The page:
The Propella 7S electric bike is many things. It’s lightweight. It’s good looking. It’s affordable. The one thing it isn’t, is overly complicated. This e-bike is as simple as it gets and that is part of what makes it so attractive as a commuter e-bike.
If you remember our review of the Propella SS 4.0 last summer, you’ll already be familiar with the most important aspects of the Propella 7S.
The SS is simply the single-speed version of this bike, and otherwise is mostly identical.
While I enjoyed the SS as a great urban e-bike for flat cities, the 7S model adds a 7-speed transmission that is sure to be praised by commuters living in hillier areas and that want the ability to downshift for hill climbing or upshift for flat land speed.
You can check out my test riding of the Propella 7S in my succinct video review below. For an even more detailed analysis, though, keep reading afterwards for all of the details.
Propella 7S e-bike video review
Propella 7S tech specs
- Motor: 250 W (400 W peak) Bafang rear geared hub motor
- Top speed: 30 km/h (18.5 mph)
- Range: 32-64 km (20-40 mi) depending on pedal assist level
- Battery: 36V 7Ah (250 Wh)
- Charge time: 2.5 hours
- Weight: 16.8 kg (37 lb)
- Frame: Aluminum alloy
- Brakes: Shimano mechanical disc brakes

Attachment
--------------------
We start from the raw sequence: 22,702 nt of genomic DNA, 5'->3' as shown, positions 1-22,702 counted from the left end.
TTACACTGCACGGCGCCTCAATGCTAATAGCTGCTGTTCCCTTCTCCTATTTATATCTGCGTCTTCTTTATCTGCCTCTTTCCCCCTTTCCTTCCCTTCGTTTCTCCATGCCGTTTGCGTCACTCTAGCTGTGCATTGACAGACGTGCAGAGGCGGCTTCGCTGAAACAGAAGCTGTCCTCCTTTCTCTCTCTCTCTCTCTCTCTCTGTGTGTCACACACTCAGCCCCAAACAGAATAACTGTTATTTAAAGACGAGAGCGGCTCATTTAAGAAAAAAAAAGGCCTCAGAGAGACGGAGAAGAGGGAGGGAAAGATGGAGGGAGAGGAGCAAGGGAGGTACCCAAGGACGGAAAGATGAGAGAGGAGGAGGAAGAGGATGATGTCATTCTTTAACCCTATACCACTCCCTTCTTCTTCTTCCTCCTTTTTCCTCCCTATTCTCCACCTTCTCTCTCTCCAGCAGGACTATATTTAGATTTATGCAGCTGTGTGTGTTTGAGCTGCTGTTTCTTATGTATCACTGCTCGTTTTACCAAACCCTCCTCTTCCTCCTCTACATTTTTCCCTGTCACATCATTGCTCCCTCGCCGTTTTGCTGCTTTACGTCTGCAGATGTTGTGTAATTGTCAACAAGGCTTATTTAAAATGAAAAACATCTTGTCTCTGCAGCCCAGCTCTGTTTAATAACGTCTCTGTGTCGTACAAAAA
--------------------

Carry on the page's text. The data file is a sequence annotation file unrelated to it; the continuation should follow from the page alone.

- Tires: CST XPEDIUM 700C x 35
- Extras: LCD display with speedometer, battery gauge, PAS level indicator, odometer, tripmeter, 5 speed settings, mounting points for racks/fenders, alloy bar ends, metal pedals, compact charger
- Price: $1,249 (but sometimes on sale for $1,099)
Everything you need (almost), and nothing you don’t
When it comes to the Propella 7S, you have to go into this e-bike knowing what it’s for and what it isn’t for.
This is an urban-oriented e-bike, which means it is meant to be light and efficient. Tipping the scales at 37 lb (16.8 kg), it weighs significantly less than many other urban e-bikes we’ve seen.
It isn’t a powerhouse since it has a relatively small 250 watt motor, but it still puts out a peak of 400 watts to give you the extra power you need on acceleration or hill climbing.
But this isn’t some motorcycle in an e-bike’s clothing. This is the epitome of an electric bicycle designed for pedaling. It’s a Class 1 e-bike, meaning it lacks a throttle and operates only on pedal assist. You get five levels of pedal assist to choose from ranging from Level 1, where you’re doing most of the work, all the way up to Level 5, where you basically just have to lightly spin the pedals and let the motor do the work for you.
At full speed it will get you up to 18.5 mph, which might sound like an odd figure but is likely there because it translates to 30 km/h. I would have loved to see them give us that extra 1.5 mph allowable under Class 1 e-bike laws, as 20 mph would have